MORGANTOWN, W.Va. (AP) – West Virginia University’s School of Journalism could soon expand the availability of online and traditional classes for military service members and others who have studied in a Defense Department training program.
WVU President Jim Clements signed a memorandum of understanding Monday with Col. Jeremy Martin, commandant of the Defense Information School. It’s the Defense Department’s premier institution for public affairs and visual information training.
Military service members, civilian employees of the Defense Department and international military personnel there study such areas as print journalism, photojournalism, photography, broadcasting, equipment maintenance and various forms of multimedia.
The agreement lays the foundation for an academic partnership that officials say is deliberately nonspecific to allow for flexibility.
Projects under the agreement could include designing new curricula, faculty exchanges and guest speakers, among other things.
It will also give WVU instructors and students “unique insight into how the U.S. military tells its own story through multiple media and channels,” said Dean Maryanne Reed.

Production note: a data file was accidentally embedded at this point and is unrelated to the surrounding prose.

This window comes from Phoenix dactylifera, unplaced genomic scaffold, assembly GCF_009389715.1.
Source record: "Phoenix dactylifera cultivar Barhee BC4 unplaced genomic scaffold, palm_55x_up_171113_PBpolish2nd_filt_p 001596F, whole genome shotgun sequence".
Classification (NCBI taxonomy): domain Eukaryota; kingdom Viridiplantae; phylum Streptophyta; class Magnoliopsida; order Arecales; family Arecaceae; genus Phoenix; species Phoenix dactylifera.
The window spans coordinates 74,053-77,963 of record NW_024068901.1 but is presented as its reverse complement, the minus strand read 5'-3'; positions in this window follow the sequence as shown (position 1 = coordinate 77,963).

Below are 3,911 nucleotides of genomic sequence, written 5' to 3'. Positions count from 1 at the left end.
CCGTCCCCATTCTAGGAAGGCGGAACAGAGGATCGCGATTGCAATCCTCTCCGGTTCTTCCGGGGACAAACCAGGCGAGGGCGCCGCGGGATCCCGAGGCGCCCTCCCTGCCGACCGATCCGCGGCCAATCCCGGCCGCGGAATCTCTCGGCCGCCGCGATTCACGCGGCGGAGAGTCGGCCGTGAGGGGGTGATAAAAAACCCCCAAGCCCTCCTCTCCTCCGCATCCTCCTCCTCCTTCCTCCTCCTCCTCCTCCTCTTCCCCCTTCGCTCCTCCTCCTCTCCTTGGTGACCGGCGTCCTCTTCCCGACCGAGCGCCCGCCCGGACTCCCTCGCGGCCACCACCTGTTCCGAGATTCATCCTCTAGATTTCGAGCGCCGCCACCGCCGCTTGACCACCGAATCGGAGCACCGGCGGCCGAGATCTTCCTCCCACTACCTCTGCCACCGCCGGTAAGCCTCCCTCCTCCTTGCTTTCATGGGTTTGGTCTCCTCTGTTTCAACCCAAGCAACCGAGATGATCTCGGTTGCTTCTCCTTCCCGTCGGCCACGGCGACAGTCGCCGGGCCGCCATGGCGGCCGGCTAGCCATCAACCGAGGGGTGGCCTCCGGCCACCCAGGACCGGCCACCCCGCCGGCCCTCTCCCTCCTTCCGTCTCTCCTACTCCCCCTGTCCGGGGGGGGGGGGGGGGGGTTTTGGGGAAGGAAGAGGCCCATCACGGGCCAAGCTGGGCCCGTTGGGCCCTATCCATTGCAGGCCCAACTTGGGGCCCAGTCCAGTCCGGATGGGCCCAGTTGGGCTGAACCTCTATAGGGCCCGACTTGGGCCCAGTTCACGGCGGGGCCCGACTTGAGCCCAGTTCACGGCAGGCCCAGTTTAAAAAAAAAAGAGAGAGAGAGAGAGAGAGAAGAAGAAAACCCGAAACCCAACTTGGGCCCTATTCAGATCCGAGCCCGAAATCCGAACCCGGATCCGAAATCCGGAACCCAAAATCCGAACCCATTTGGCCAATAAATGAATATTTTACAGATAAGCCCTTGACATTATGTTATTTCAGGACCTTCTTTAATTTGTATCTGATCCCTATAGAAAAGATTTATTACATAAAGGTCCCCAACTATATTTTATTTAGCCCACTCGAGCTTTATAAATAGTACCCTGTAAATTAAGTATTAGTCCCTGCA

The new agreement also builds upon WVU’s continuing recruitment of veterans looking to use their GI Bill benefits.
More than 800 veterans, military personnel or their dependents are currently studying at WVU, including nearly 100 new student veterans who were admitted for the spring semester.
Last fall, WVU created a Mountaineer to Mentor program, pairing new veteran students with others who have made the transition and a faculty or staff member mentor.
While it used to accept GI Bill funding only for undergraduate tuition, WVU has expanded that to include graduate programs in the new School of Public Health, the College of Arts and Sciences, and the College of Engineering and Mineral Resources.
WVU is planning to launch several new initiatives aimed at veterans in the coming year.